Following on from our successful Talking Justice series in May, we are happy to present Justice Bites, the first of what we hope will be a regular series of one-off talks on justice related issues. This free public lecture will canvas the value and application of Restorative Justice principles, particularly in the context of sexual offending and family violence.
Courts and the community often struggle to find innovative solutions to offending that take into account the needs of victims and the community, and the need to support criminals to not re-offend. Increasingly, those of us who work in the law are looking to Restorative Justice as a viable alternative to more traditional retributive responses to criminal behaviour.
Rob Hulls, the Director of the Centre for Innovative Justice, will discuss the Centre’s recent report into sexual offending. He will outline its recommendations and explore their potential application as a means of promoting victim empowerment and offender accountability.
David Moore, communications consultant and current President of the Victorian Association for Restorative Justice, will explain and compare the common elements of restorative practices in programs such as Family-Led Decision-Making, the Defence Abuse Response Taskforce, and Restorative Conferencing for sexual assault cases.
Following their presentations, Rob and David will participate in a panel discussion on Restorative Justice with Carolyn Worth (Manager, South Eastern Centre Against Sexual Assault) and Katrina Robinson (Youth Justice Group Conferencing Convenor, CatholicCare Sandhurst).
Earlier this year the Centre for Innovative Justice (CIJ) released a report entitled Innovative Justice Responses to Sexual Offending. The report addressed a serious gap in the criminal justice system: most sexual assault victims do not report to police, and if they do, their complaint does not ultimately result in a conviction. Not only does this mean very few victims have access to any sort of justice outcome, it also represents a significant avoidance of accountability on the part of offenders.
The CIJ recommended a range of innovative justice reforms, which balance the justice needs of victims with the public interest in prosecuting sexual offending. In particular, the report identified restorative justice conferencing as an initiative that should form part of the suite of available justice options for victims.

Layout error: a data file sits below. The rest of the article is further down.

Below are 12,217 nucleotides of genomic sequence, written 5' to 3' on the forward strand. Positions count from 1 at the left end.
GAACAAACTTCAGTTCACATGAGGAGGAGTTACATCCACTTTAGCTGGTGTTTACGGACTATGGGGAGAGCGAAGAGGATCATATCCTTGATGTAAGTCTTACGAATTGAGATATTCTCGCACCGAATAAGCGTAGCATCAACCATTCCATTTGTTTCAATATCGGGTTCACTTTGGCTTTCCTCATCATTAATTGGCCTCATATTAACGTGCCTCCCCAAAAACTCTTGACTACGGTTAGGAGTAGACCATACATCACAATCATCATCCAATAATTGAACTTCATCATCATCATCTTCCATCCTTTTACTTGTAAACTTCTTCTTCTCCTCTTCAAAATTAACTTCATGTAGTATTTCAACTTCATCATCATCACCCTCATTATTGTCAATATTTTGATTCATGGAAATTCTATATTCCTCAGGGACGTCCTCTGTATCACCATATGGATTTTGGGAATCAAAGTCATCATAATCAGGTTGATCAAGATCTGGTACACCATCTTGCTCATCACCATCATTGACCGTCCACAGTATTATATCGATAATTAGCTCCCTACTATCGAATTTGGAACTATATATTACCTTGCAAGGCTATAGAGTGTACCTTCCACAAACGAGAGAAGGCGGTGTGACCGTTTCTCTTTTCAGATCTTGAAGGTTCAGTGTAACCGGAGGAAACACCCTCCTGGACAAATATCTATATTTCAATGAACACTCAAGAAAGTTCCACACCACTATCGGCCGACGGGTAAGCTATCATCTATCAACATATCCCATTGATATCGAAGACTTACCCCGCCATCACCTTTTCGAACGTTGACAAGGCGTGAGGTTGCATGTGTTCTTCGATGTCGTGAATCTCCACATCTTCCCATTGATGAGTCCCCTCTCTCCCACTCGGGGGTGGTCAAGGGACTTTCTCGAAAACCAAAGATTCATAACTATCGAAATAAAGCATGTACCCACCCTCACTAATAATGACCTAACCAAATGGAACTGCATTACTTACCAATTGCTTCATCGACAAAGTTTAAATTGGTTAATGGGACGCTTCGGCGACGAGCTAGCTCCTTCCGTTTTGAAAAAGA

Restorative justice conferencing is a process where the victim and offender come together in a safe, facilitated encounter to repair, to the extent possible, the harm caused by the offending. A successful conference can result in an outcome agreement that might encompass an apology, financial compensation, a commitment by the offender to enter treatment, and an agreement about future contact or disclosure to family members.
The CIJ consulted with experts in Australia and New Zealand, and designed a comprehensive best practice restorative justice framework that can sit alongside the conventional criminal justice system, as an additional option for victims.
The report also discussed other therapeutic justice innovations, such as specialist sexual offence courts and pre-release courts.
Where? La Trobe University Visual Arts Centre, 121 View St, Bendigo.
When? Wednesday 6 August 2014, 2-4.30pm.
Bookings? Please visit our Eventbrite page to register.
Rob Hulls is the inaugural Director at RMIT’s Centre for Innovative Justice, established in late 2012. He previously served in Federal Parliament from 1990-1993, and in Victorian State Parliament, holding a number of offices including that of Attorney-General. As Attorney-General he established our specialist courts, introduced an open tender process for applicants to Victoria’s judiciary, and saw the establishment of a states’ first Charter of Human Rights.
David Moore is a communications consultant and current President of the Victorian Association for Restorative Justice. He is also Principal Consultant for Sydney-based Primed Change Consulting. David taught history and politics at Melbourne University and Charles Sturt University, where he also coordinated Justice Studies and was centrally involved in pioneering reforms using the Conferencing process in justice and education systems. He worked in the Queensland Premier’s Department before co-founding Transformative Justice Australia in 1995. From 1996 – 2002, David taught with TJA in Australia, North America and Europe, and provided conflict management services for Australian organisations. David’s current consulting includes work with CSIRO, the Federal Attorney General’s Department, Victorian State Government Departments, and several Australian Universities, as well as teaching through the La Trobe Law School Dispute Resolution program.
Sponsors & Partners
Loddon Campaspe Community Legal Centre gratefully acknowledges the generous support of La Trobe University, CatholicCare Sandhurst and the Central Victorian Restorative Justice Alliance.